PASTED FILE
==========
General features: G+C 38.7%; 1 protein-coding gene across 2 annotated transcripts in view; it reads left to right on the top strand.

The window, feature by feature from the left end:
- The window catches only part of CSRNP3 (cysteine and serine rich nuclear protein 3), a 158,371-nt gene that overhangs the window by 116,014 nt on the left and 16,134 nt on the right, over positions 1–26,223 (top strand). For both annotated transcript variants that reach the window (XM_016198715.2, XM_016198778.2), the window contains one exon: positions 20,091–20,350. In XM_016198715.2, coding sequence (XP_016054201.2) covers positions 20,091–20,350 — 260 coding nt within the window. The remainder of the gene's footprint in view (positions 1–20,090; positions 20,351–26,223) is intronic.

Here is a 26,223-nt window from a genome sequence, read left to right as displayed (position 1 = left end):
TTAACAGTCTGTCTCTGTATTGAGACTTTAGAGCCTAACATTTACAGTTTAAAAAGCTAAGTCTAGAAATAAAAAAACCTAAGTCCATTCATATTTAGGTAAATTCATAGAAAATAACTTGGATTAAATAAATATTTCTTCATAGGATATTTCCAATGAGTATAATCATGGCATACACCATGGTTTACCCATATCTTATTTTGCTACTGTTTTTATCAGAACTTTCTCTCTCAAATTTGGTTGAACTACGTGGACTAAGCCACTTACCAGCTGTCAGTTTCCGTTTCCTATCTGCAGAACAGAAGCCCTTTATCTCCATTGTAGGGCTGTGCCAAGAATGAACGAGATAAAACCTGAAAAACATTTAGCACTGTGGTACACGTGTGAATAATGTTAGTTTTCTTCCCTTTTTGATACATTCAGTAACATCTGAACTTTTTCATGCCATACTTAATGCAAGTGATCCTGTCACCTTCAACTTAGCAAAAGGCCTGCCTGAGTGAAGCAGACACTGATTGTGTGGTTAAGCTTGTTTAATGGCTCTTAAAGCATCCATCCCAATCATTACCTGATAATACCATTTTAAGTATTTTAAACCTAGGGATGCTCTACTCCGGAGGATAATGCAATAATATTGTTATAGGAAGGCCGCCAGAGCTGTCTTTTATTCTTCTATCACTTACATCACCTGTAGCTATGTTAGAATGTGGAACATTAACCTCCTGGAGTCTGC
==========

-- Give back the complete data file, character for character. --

General features: G+C 38.7%; 1 protein-coding gene across 2 annotated transcripts in view; it reads left to right on the top strand.

The window, feature by feature from the left end:
- The window catches only part of CSRNP3 (cysteine and serine rich nuclear protein 3), a 158,371-nt gene that overhangs the window by 116,014 nt on the left and 16,134 nt on the right, over positions 1–26,223 (top strand). For both annotated transcript variants that reach the window (XM_016198715.2, XM_016198778.2), the window contains one exon: positions 20,091–20,350. In XM_016198715.2, coding sequence (XP_016054201.2) covers positions 20,091–20,350 — 260 coding nt within the window. The remainder of the gene's footprint in view (positions 1–20,090; positions 20,351–26,223) is intronic.

Here is a 26,223-nt window from a genome sequence, read left to right as displayed (position 1 = left end):
TTAACAGTCTGTCTCTGTATTGAGACTTTAGAGCCTAACATTTACAGTTTAAAAAGCTAAGTCTAGAAATAAAAAAACCTAAGTCCATTCATATTTAGGTAAATTCATAGAAAATAACTTGGATTAAATAAATATTTCTTCATAGGATATTTCCAATGAGTATAATCATGGCATACACCATGGTTTACCCATATCTTATTTTGCTACTGTTTTTATCAGAACTTTCTCTCTCAAATTTGGTTGAACTACGTGGACTAAGCCACTTACCAGCTGTCAGTTTCCGTTTCCTATCTGCAGAACAGAAGCCCTTTATCTCCATTGTAGGGCTGTGCCAAGAATGAACGAGATAAAACCTGAAAAACATTTAGCACTGTGGTACACGTGTGAATAATGTTAGTTTTCTTCCCTTTTTGATACATTCAGTAACATCTGAACTTTTTCATGCCATACTTAATGCAAGTGATCCTGTCACCTTCAACTTAGCAAAAGGCCTGCCTGAGTGAAGCAGACACTGATTGTGTGGTTAAGCTTGTTTAATGGCTCTTAAAGCATCCATCCCAATCATTACCTGATAATACCATTTTAAGTATTTTAAACCTAGGGATGCTCTACTCCGGAGGATAATGCAATAATATTGTTATAGGAAGGCCGCCAGAGCTGTCTTTTATTCTTCTATCACTTACATCACCTGTAGCTATGTTAGAATGTGGAACATTAACCTCCTGGAGTCTGC